The system is designed to address the fact that while robots in controlled environments like assembly lines are able to pick up the same object over and over again, the systems don't truly understand objects' shapes. While advances in computer vision have enabled robots to make basic distinctions between objects, there's still "little the robots can do after a quick pick-up."
The new system lets robots inspect random objects, and visually understand them enough to accomplish specific tasks without ever having seen them before. The system, called Dense Object Nets (DON), looks at objects as collections of points that serve as sort of visual roadmaps.
This approach, say the researchers, lets robots better understand and manipulate items, and, most importantly, allows them to even pick up a specific object among a clutter of similar objects. For example, the system might be used to get a robot to grab onto a specific spot on an object, such as the tongue of a shoe. In that case, it can look at a shoe it has never seen before, and successfully grab its tongue.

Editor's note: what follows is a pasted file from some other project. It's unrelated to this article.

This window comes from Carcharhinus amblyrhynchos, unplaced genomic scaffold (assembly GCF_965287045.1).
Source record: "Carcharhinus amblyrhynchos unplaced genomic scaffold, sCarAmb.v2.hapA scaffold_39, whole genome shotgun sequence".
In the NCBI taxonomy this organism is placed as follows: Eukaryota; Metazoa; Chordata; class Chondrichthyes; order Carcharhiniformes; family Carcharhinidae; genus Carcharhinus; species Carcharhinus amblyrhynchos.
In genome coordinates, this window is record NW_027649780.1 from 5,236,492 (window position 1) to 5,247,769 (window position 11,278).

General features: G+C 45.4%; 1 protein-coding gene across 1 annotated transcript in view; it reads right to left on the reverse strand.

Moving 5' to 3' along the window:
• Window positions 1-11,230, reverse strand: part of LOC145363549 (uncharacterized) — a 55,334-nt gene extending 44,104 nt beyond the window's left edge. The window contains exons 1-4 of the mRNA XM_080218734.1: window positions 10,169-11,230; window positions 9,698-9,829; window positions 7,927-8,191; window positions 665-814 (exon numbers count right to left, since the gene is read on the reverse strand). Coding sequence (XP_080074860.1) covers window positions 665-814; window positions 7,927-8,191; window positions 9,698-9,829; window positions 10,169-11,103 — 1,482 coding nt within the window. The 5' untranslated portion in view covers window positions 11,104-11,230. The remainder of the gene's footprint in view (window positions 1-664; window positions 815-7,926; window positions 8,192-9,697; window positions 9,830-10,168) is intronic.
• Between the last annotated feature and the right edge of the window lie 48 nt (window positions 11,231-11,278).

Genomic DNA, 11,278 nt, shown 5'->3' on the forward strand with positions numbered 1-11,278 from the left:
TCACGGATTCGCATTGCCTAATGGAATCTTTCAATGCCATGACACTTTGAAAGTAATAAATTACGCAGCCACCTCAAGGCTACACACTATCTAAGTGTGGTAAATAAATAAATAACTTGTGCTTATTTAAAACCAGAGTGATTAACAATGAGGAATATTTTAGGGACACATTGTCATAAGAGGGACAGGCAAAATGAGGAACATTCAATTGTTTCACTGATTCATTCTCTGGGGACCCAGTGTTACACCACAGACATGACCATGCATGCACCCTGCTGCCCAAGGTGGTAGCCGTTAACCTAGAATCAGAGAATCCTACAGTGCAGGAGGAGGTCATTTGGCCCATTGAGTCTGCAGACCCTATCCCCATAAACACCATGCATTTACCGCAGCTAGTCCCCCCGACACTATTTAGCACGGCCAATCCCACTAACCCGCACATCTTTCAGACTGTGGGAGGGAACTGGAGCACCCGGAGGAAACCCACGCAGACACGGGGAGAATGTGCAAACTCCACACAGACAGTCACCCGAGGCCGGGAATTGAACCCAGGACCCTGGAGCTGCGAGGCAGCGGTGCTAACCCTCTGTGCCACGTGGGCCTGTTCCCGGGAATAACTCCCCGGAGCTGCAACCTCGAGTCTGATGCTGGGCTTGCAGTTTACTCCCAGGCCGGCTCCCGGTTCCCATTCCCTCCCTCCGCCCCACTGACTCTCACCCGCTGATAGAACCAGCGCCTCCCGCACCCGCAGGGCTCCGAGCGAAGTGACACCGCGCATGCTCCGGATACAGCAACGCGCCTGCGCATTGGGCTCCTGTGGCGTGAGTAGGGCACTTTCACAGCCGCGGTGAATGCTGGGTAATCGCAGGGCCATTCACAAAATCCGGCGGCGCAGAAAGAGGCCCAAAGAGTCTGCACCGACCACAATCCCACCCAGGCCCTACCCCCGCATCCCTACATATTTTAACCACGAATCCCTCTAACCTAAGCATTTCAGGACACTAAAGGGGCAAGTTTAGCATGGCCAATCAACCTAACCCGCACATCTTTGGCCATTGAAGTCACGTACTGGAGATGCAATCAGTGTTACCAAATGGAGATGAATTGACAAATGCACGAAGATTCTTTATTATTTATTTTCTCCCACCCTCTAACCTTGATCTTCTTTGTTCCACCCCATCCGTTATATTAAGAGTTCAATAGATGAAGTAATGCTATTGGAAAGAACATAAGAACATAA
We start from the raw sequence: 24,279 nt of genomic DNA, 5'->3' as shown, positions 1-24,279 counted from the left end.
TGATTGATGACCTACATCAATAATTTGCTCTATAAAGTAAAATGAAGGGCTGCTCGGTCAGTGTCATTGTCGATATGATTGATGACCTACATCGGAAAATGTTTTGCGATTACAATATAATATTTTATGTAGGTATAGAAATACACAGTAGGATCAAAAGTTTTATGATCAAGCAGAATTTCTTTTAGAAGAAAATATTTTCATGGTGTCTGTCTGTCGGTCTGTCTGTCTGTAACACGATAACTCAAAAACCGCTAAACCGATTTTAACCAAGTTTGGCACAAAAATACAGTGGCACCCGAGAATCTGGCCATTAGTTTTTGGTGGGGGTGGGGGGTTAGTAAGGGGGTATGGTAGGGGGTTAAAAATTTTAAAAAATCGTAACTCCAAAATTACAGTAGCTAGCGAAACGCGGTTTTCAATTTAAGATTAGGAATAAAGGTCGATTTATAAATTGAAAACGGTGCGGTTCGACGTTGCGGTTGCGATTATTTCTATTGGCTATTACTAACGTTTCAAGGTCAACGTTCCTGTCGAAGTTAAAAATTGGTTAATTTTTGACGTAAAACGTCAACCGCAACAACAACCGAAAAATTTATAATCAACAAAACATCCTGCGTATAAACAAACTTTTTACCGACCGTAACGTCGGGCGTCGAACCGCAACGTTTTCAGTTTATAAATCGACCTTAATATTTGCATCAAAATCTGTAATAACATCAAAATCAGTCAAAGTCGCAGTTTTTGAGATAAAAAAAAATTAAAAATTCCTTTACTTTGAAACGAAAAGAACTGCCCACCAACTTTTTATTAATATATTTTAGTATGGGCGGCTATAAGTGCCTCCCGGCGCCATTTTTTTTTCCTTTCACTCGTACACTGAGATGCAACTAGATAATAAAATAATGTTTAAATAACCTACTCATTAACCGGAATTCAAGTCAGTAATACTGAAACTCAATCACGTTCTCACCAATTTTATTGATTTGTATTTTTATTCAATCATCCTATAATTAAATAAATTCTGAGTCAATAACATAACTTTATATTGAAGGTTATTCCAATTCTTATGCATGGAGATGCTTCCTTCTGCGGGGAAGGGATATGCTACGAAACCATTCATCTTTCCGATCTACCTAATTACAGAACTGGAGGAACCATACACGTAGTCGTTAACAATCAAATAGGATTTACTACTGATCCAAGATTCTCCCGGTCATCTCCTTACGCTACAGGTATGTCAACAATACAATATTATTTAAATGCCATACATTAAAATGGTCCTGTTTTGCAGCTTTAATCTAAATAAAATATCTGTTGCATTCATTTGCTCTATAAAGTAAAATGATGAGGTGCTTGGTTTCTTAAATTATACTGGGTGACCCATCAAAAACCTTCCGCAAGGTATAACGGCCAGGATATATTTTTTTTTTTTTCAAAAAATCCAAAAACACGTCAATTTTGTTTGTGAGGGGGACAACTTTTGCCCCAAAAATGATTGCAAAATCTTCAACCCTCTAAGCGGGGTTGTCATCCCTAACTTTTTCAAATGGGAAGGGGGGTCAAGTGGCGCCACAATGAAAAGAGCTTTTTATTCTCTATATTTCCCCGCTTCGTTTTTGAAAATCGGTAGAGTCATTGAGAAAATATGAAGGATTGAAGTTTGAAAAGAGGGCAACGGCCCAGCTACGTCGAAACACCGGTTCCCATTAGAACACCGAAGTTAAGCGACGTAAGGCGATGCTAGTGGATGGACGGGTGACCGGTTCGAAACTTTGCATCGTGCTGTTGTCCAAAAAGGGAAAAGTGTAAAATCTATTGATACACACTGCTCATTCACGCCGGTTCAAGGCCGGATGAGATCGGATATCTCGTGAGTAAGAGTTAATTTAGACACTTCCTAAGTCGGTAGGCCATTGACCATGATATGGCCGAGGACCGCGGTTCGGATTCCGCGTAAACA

"Many approaches to manipulation can't identify specific parts of an object across the many orientations that object may encounter," says PhD student Lucas Manuelli, co-author of a paper about the system. "For example, existing algorithms would be unable to grasp a mug by its handle, especially if the mug could be in multiple orientations, like upright, or on its side."
Two common approaches to robot grasping involve either task-specific learning, or creating a general grasping algorithm. Such techniques have their drawbacks: Task-specific methods are difficult to generalize to other tasks, and general grasping doesn't get specific enough to deal with the nuances of particular tasks, like putting objects in specific spots.
However, the DON system, say the researchers, essentially creates a series of coordinates on a given object, which serve as a kind of visual roadmap, to give the